How Your Art Collection Factors Into Your Estate Plan

by | Jan 27, 2021

How Your Art Collection Factors Into Your Estate Plan

By: Barry E. Haimo, Esq.

January 28, 2020

Every piece of artwork — from internationally renowned photography to mixed media pieces by artists around the country, all the way down to works found at the neighborhood art bazaar — touches people differently based on their personal experiences. 

For most enthusiasts, collecting isn’t so much about appraisal values and documentation, but the love of a particular artist or craft… at least initially.

Because of this, art collections commonly go unnoticed as an asset of value throughout the early stages of the estate planning process. But they shouldn’t! 

Consider what’s on display in your home, then ask yourself this: how should your collection factor into your estate planning efforts? 

Not sure? Take a look at a few options you might want to consider.

Bequeathing an Art Collection to Heirs

Most clients begin by considering which pieces they would like to leave to certain family members or friends. The people you choose are officially known as “non-charitable beneficiaries.” Besides friends and family members, there are a number of individuals that also qualify as such: 

  • Appraisers
  • Insurance agents
  • Framing experts
  • Gallerists
  • Historians or other specialists

Another common estate planning strategy is to transfer the art collection to an LLC and name multiple family members as the shareholders of the collection. 

This ensures that the sale of each piece is a family decision and that your family members will each profit evenly from any transaction.

The most important aspect of leaving parts or all of your collection to heirs in any scenario is to bequeath the appropriate resources to ensure proper maintenance of each work.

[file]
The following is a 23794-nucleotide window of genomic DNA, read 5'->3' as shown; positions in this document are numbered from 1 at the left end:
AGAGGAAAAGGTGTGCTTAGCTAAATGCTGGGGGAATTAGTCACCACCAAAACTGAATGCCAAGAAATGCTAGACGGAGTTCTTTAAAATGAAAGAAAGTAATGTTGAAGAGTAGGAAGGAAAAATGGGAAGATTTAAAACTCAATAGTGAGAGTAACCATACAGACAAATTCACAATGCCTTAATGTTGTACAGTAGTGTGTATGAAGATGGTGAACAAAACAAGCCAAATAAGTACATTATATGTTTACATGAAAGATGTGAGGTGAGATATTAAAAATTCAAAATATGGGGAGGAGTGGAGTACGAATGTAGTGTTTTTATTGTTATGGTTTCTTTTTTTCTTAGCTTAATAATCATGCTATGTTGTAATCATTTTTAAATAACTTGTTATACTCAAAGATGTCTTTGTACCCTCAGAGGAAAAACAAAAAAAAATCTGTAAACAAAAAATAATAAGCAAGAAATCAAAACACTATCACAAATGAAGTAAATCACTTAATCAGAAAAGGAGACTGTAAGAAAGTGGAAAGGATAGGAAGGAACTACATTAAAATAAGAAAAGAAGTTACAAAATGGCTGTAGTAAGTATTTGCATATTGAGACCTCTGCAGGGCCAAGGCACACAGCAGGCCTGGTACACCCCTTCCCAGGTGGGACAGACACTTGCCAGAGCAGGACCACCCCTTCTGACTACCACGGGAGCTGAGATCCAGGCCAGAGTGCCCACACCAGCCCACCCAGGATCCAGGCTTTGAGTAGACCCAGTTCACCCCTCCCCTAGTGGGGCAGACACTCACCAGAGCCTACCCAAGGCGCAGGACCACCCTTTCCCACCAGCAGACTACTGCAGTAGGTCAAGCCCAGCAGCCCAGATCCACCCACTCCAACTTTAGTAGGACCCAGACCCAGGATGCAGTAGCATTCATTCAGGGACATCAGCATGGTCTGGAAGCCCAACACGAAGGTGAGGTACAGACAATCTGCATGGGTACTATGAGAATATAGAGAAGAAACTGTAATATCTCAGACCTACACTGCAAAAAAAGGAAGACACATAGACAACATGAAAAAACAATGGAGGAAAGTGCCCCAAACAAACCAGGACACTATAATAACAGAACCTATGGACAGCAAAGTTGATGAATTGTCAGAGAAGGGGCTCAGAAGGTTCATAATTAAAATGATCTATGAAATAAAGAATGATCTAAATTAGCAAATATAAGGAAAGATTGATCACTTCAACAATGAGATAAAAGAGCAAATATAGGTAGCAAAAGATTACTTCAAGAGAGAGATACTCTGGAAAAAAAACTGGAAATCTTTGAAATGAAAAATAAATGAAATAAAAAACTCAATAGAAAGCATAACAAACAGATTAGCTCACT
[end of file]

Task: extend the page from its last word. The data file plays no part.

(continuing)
Selling an Art Collection

When the costs and responsibility of maintaining a collection seem too much for the family, some clients consider selling some or all of their collection.

Because of the tax implications and the sheer manpower it can take to manage the sale of an art collection, this often winds up being the most costly plan of action. 

Currently, the capital gains tax is 28 percent on art and other collectibles. This is eight percent higher than normal capital gains taxes. In addition to taxes, once a work of art is sold, sales commission, sales tax, and likely shipping costs must be paid out as well.

If your heirs decide to sell after you’ve passed, capital gains tax typically gets reduced or disappears altogether. However, sometimes donating results in a greater return on investment overall. Working with an estate planning attorney on number crunching is beneficial for weighing the pros and cons of a sale.

Collectors also often wish to weigh in on who (or what organization) will be the next caretaker of part or all of their collection.

In any case, understanding the value of your collection is paramount in deciding whether it’s best to sell it. A careful valuation can ensure the overall value of your estate remains intact.

Donating an Art Collection

When a sale isn’t the route a collector wishes to go, another option is to donate. Choosing to donate artwork to a museum or another charitable organization, the collector is personally entitled to a deduction in income tax reaching up to 30 percent. 

This tax benefit is passed along to a collector’s estate when the donation occurs posthumously. The collection is delivered to the institution of choice, and the exact value of the donation depends upon the overall value at the time it is gifted.

Your estate planning team can be instrumental in ensuring your specific conditions for the donation including where and how you wish the artwork to be stored and displayed.

If thinking about these estate planning strategies has sparked an idea for how you wish to see them included in your legacy, then it’s time to begin the proper cataloging, appraising, and documenting of your collection. 

For questions about asset protection for your personal art collection and how to get started on incorporating them into your estate planning efforts, contact Haimo Law today.

 

Author:
Barry E. Haimo, Esq.
Haimo Law
Strategic Planning With Purpose®
Email: barry@haimolaw.com

YouTube: http://www.youtube.com/user/haimolawtv

 

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